Budget 2023: Cravings For A Comprehensive Petroleum Taxation Policy
The Ukraine crisis is a moment of introspection for India. By standing up to international pressure, the Indian diplomats have indeed done yeoman service to the nation by ensuring that the energy requirements of the citizens are addressed in the most optimal terms.
However, it also highlights the critical dependence of the nation on imported oil, the ever-fluctuating prices of which significantly consume the precarious financial resources. Given India’s rising energy consumption, the imminent 2023 Budget is a good opportunity to introduce provisions towards ensuring the country’s self-sufficiency for oil and gas resources.
Economics reveals the correlation between high oil import dependency, currently at 85.7%, and its impact on India. Increase in international crude oil prices not only puts pressure of India’s Balance of Payment position, but also widens the Current Account Deficit, which in turn strains the government’s financial resources.
Furthermore, high oil prices result in domestic inflation, adversely impacting the citizens and the economy. In other words, national interests are best served by reducing dependence on imported oil, and instead, by having a serious focus on augmenting domestic hydrocarbon production.
It is not just a question of financing the economic consequences of the arbitrage between domestic oil production and its import. A much larger issue is at play—national energy security. The government is cognizant to the criticality of domestic oil production, for the expansion of which a comprehensive Hydrocarbon Exploration and Licensing Policy was announced in March 2016, which is a significant departure from previous fiscal regimes.
However, exploration under the more progressive regime will start delivering results in the time to come. Over 90% of the current production comes from pre-NELP and nominated acreage, which are mature and ageing fields.
Earlier this year, the government introduced a new ‘windfall levy’, which steeply dilutes propensity for further investment in this capital-intensive industry.
Its fortnightly review mechanism, purportedly to recalibrate the rates of the levy with the oil price changes, does not seem to have clarity as to how the adjustment is being computed, as it is not arrived at in a manner commensurate with the reduction in the level of the oil prices. This raises uncertainties on the substance of the policy assurance.
Even though touted as an ad-hoc measure, the levy leaves one to wonder if a long-term vision on petroleum taxation exists, which is crucial in view of long gestation-period in this industry. The levy counters the policy narrative that the overriding emphasis is on maximising oil production and not maximising revenue. This is besides another key aspect, which is the imposition of this levy as an excise duty, and not as a tax on profits (which is the situation with the U.K., the only other country dabbling with such levy, and which also provides for an investment allowance as well as a sunset clause).
India’s oil and gas sector is saddled by one of the most arduous tax regimes in comparison with other countries, with the sector being dominated by indirect taxes. Economists are at pains to illustrate how indirect taxes are inherently regressive as they are delinked with the ‘ability to pay’ principle.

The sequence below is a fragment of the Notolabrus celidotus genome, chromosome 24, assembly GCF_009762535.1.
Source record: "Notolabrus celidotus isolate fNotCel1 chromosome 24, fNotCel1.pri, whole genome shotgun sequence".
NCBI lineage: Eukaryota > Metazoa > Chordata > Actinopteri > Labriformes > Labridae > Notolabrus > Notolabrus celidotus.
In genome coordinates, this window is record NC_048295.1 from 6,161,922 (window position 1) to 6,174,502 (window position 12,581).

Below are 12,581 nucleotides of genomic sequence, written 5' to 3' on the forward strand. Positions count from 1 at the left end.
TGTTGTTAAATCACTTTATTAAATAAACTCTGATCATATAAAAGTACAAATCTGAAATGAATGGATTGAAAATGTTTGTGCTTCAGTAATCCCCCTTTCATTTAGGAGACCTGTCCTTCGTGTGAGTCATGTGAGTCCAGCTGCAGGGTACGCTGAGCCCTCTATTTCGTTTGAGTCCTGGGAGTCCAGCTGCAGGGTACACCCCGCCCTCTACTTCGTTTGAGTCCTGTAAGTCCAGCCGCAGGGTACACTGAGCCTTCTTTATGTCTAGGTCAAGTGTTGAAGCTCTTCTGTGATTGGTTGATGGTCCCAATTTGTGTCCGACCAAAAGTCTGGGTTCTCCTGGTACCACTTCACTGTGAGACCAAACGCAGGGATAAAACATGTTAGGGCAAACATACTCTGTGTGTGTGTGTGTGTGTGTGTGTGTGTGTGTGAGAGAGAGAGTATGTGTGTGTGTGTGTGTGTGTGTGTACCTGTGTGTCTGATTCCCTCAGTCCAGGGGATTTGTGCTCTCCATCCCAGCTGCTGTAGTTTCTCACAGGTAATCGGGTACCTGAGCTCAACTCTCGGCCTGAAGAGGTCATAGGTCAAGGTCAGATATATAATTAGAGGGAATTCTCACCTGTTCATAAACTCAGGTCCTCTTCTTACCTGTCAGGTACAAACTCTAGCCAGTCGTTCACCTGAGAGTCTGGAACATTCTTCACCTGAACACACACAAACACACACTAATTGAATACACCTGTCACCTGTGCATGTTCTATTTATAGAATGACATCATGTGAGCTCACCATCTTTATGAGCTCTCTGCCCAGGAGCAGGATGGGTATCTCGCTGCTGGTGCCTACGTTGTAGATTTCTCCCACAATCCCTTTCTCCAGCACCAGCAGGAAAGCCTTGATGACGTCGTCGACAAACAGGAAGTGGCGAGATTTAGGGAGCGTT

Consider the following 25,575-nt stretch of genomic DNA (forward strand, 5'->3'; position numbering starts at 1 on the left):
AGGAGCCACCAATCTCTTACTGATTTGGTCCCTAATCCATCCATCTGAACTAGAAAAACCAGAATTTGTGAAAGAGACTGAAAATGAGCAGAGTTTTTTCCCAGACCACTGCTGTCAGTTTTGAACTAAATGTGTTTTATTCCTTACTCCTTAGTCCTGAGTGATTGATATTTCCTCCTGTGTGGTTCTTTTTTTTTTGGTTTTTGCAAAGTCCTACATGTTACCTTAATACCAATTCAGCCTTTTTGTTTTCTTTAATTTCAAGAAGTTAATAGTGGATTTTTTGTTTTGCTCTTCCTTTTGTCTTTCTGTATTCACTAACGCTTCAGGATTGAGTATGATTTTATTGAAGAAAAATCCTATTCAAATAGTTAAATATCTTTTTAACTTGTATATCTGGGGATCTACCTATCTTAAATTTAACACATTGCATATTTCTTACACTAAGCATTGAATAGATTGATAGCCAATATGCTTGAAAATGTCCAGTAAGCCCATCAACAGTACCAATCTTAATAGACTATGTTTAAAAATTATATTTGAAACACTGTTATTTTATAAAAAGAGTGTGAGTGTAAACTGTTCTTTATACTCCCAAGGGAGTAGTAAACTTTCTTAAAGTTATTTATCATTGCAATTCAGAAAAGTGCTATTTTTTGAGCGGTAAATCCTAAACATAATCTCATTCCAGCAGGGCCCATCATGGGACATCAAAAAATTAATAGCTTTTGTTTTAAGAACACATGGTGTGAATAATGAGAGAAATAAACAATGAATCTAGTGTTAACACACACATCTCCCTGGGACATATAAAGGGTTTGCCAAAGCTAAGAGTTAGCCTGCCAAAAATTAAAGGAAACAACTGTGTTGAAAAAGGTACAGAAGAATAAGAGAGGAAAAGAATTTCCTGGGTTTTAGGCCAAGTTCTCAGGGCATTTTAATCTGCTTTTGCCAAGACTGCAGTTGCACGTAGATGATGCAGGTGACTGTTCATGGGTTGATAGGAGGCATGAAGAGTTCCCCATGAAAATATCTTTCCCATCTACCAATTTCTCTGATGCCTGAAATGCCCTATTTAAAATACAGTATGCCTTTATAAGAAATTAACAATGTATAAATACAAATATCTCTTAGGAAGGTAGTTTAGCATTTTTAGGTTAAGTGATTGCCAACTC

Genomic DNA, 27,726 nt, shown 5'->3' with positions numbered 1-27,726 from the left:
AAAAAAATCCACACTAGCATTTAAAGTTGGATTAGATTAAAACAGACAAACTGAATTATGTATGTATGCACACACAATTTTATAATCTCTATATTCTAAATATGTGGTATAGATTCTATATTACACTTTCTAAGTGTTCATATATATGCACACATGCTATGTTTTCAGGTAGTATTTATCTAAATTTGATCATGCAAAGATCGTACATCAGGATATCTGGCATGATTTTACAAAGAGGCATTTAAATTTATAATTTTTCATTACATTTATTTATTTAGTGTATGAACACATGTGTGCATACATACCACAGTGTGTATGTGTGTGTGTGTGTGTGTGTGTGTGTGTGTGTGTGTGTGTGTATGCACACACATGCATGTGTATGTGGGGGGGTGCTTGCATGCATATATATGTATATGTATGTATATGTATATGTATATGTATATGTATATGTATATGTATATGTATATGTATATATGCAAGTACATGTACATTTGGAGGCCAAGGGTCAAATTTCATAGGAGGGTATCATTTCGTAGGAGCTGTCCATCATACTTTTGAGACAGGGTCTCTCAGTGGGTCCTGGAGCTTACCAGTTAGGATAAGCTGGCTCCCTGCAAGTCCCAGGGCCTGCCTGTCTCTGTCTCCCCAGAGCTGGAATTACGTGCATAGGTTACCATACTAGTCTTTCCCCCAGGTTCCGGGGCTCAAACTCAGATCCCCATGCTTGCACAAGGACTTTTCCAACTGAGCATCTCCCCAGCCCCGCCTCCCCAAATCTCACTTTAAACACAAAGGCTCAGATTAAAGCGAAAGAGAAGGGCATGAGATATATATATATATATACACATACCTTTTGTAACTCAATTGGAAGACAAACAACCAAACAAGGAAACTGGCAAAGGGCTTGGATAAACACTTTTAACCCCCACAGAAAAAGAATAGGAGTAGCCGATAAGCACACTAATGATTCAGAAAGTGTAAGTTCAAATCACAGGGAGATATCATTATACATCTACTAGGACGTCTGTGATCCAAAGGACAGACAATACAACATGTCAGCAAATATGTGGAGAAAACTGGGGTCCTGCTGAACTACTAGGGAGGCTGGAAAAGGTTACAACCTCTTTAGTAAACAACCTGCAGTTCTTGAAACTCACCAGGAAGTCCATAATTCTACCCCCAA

Despite five years of GST, petroleum products such as crude oil and natural gas have still been kept outside its ambit, while procurement of key goods and services as inputs is under the GST, due to which oil and gas producers are unable to cross-utilise tax credits. This runs contrary to the premise of the GST, which was to eliminate tax cascading.
Subsuming the entire value chain of the oil and gas sector within GST will unlock significant value for businesses by substantially reducing the cost of production. In fact, it is not just the industry but also the Petroleum Ministry which has unequivocally endorsed the overwhelming priority to subsume petroleum products within GST. While the Ministry of Finance was also in alignment with this proposition, there was a lack of consensus with state governments, and this stalemate is yet to be resolved.
Another reason to push for a revisit to taxation of the oil and gas sector is the fact that the petroleum industry is still governed by archaic tax rules. To illustrate, cess is levied on crude oil produced in India under the Oil Industries (Development) Act of 1974. It was envisaged that the cess will augment the financial resources of the Oil Industry Development Board, which would work towards development of the industry.
However, closer examination reveals that hardly any funds (out of the cess proceeds) have actually been assigned to the Board. Domestic producers are rendered at a disadvantage vis-à-vis imported crude oil, which does not attract tax. This is clearly counterintuitive to an Aatmanirbhar Bharat and the Hon’ble Prime Minister’s vision of reducing import dependence for crude oil.
Given that February 2023 would be the last comprehensive budget of the incumbent government, it is crucial that the exercise for instituting long term reform—which would unleash domestic production by encouraging further investment—is addressed on priority.
Not just a financial reform, it would also arrest the need for continuous overseas political engagement for this crucial commodity, thereby saving diplomatic capital for larger interests.
Tarun Jain is an independent advocate practicing taxation laws.
The views expressed here are those of the author, and do not necessarily represent the views of BQ Prime or its editorial team.